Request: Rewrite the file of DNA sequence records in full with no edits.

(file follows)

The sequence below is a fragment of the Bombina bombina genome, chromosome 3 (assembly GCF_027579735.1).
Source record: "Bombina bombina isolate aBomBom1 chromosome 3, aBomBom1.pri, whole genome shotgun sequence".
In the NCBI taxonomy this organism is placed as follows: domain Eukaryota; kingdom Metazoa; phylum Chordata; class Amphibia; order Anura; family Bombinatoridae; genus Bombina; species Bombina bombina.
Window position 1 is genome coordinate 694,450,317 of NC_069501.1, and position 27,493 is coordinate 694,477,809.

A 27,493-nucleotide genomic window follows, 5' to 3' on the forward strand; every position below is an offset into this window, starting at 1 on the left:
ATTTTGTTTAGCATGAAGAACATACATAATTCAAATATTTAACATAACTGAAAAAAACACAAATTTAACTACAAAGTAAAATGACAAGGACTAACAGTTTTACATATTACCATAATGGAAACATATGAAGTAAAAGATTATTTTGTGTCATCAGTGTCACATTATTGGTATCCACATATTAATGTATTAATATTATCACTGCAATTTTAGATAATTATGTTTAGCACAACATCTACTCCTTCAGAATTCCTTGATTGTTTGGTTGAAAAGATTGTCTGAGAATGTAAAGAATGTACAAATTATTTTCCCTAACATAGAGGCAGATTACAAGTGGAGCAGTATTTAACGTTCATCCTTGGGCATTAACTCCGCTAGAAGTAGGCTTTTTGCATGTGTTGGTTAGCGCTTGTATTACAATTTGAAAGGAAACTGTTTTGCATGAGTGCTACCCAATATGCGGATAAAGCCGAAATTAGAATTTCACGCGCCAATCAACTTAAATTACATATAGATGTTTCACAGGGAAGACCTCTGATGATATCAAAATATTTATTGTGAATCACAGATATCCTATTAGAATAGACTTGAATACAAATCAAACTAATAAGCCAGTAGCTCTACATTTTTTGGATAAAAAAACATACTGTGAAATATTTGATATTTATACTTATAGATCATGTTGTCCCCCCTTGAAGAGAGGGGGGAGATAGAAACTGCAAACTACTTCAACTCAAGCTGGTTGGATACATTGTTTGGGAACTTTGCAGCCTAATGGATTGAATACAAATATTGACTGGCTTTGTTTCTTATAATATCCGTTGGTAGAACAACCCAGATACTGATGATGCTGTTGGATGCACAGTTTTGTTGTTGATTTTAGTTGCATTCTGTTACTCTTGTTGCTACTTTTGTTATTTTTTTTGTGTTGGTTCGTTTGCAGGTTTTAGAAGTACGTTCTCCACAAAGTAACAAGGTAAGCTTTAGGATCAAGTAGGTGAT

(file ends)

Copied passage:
The sequence below is a fragment of the Bombina bombina genome, chromosome 3 (assembly GCF_027579735.1).
Source record: "Bombina bombina isolate aBomBom1 chromosome 3, aBomBom1.pri, whole genome shotgun sequence".
In the NCBI taxonomy this organism is placed as follows: domain Eukaryota; kingdom Metazoa; phylum Chordata; class Amphibia; order Anura; family Bombinatoridae; genus Bombina; species Bombina bombina.
Window position 1 is genome coordinate 694,450,317 of NC_069501.1, and position 27,493 is coordinate 694,477,809.

A 27,493-nucleotide genomic window follows, 5' to 3' on the forward strand; every position below is an offset into this window, starting at 1 on the left:
ATTTTGTTTAGCATGAAGAACATACATAATTCAAATATTTAACATAACTGAAAAAAACACAAATTTAACTACAAAGTAAAATGACAAGGACTAACAGTTTTACATATTACCATAATGGAAACATATGAAGTAAAAGATTATTTTGTGTCATCAGTGTCACATTATTGGTATCCACATATTAATGTATTAATATTATCACTGCAATTTTAGATAATTATGTTTAGCACAACATCTACTCCTTCAGAATTCCTTGATTGTTTGGTTGAAAAGATTGTCTGAGAATGTAAAGAATGTACAAATTATTTTCCCTAACATAGAGGCAGATTACAAGTGGAGCAGTATTTAACGTTCATCCTTGGGCATTAACTCCGCTAGAAGTAGGCTTTTTGCATGTGTTGGTTAGCGCTTGTATTACAATTTGAAAGGAAACTGTTTTGCATGAGTGCTACCCAATATGCGGATAAAGCCGAAATTAGAATTTCACGCGCCAATCAACTTAAATTACATATAGATGTTTCACAGGGAAGACCTCTGATGATATCAAAATATTTATTGTGAATCACAGATATCCTATTAGAATAGACTTGAATACAAATCAAACTAATAAGCCAGTAGCTCTACATTTTTTGGATAAAAAAACATACTGTGAAATATTTGATATTTATACTTATAGATCATGTTGTCCCCCCTTGAAGAGAGGGGGGAGATAGAAACTGCAAACTACTTCAACTCAAGCTGGTTGGATACATTGTTTGGGAACTTTGCAGCCTAATGGATTGAATACAAATATTGACTGGCTTTGTTTCTTATAATATCCGTTGGTAGAACAACCCAGATACTGATGATGCTGTTGGATGCACAGTTTTGTTGTTGATTTTAGTTGCATTCTGTTACTCTTGTTGCTACTTTTGTTATTTTTTTTGTGTTGGTTCGTTTGCAGGTTTTAGAAGTACGTTCTCCACAAAGTAACAAGGTAAGCTTTAGGATCAAGTAGGTGAT